The Chronicles of Narnia: The Voyage of the Dawn Treader Michael Apted
Published Dec 09, 2010After surmounting petty budget woes (Prince Caspian only made $419 million worldwide, the travesty!), the Narnia franchise is still on track, albeit with new, leaner studio coffers and a shift in the director's chair.
The Voyage of the Dawn Treader is where C.S. Lewis's series becomes a bit trickier to adapt, in the traditional Hollywood method of franchising. The two eldest Pevensie children ― primary characters coming into their own for the first two films ― have grown up and out of Narnia's need for them. Though Lucy has always been the emotional fulcrum of the series, now she and Edmund take the spotlight, being transported to Narnia through a leaking painting of a ship, along with their cousin, Eustace Scrubb. Caspian, now King, fishes the kids out of the ocean and onto his ship, the Dawn Treader. Thankfully, Ben Barnes has been directed to drop Caspian's cumbersome faux-Spanish accent of the previous film in favour of an across the board adoption of British.
The stakes are a little different this time out. Instead of a vital world or empire-threatening scenario, our young heroes are part of a grand quest. Seven swords from seven banished lords must be found and placed on Aslan's table to avert a green madness mist that's been causing disappearances in coastal settlements. There's a parade of luscious special effects throughout the film ― thankfully, the cost of CGI has dramatically lowered, so any penny-pinching isn't very visible on screen (okay, the Minotaur fur has lost some lustre). Liam Neeson is still on board to voice Aslan and the loss of Eddie Izzard as Reepicheep is barely noticeable when his replacement is Simon Pegg.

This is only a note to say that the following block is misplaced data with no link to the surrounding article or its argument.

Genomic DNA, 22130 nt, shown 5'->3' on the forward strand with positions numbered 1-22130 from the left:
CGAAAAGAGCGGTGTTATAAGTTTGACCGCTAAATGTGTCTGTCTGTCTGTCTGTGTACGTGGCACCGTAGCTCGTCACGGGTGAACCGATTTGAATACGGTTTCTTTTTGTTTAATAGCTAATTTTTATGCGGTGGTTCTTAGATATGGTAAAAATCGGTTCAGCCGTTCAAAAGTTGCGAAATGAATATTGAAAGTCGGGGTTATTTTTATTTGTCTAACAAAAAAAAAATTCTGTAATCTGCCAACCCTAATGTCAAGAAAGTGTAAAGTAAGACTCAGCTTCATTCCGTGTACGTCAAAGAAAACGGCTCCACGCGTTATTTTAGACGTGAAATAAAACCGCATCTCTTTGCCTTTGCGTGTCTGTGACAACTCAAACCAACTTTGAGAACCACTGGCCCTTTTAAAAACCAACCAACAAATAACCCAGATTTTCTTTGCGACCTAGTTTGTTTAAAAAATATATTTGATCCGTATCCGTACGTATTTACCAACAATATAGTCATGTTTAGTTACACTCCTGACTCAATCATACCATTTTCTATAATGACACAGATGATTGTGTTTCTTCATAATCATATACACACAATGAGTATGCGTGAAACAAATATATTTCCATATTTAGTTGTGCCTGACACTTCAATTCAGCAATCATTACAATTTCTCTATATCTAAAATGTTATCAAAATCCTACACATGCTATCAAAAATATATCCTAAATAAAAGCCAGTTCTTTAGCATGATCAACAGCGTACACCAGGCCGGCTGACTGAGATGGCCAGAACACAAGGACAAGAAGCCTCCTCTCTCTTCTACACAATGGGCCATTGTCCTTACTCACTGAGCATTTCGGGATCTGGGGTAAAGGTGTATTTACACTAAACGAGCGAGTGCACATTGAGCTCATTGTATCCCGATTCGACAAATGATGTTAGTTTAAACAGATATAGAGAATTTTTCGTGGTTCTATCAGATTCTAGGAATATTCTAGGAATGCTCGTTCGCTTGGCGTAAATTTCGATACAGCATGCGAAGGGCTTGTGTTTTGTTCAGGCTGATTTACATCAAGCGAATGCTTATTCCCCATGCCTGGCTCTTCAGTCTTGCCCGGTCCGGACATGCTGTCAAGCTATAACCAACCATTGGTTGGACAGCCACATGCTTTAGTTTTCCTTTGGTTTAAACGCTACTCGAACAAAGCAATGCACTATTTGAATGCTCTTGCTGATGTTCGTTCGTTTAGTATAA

Voyage is stuffed to the gills with fantastic creatures, like single-footed gnomes, a dragon, water nymphs, sea monsters and, of course, the recurring visage of Tilda Swinton's White Witch to tempt and torment Edmund. Therein lies Dawn Treader's biggest narrative obstacle: there is no primary antagonist. Nearly all danger comes from within, and the battles, though spectacularly externalised to make one heck of an entertaining chapter in a grand fantasy epic, are those of self-discovery. Shifting the perspective from the Pevensies to Eustace unbalances the narrative a bit, especially since the burgeoning protagonist is such an insufferable twerp, until a plot device thankfully silences him. The 3D is mostly tastefully employed ― deepening facial contours and rounding out scenery ― though the gases between stars make the night sky look like lumpy hills (think somewhere between the quality of Alice in Wonderland and Avatar).
Its message of faith and religious allegory is as blunt as ever, but Narnia still sparkles with the magic of childlike wonderment. Voyage of the Dawn Treader provides a natural conclusion to the Pevensie arc of the Narnia story, but let's hope audiences have enough faith to watch a new set of young heroes bring the series to its proper conclusion. (Fox)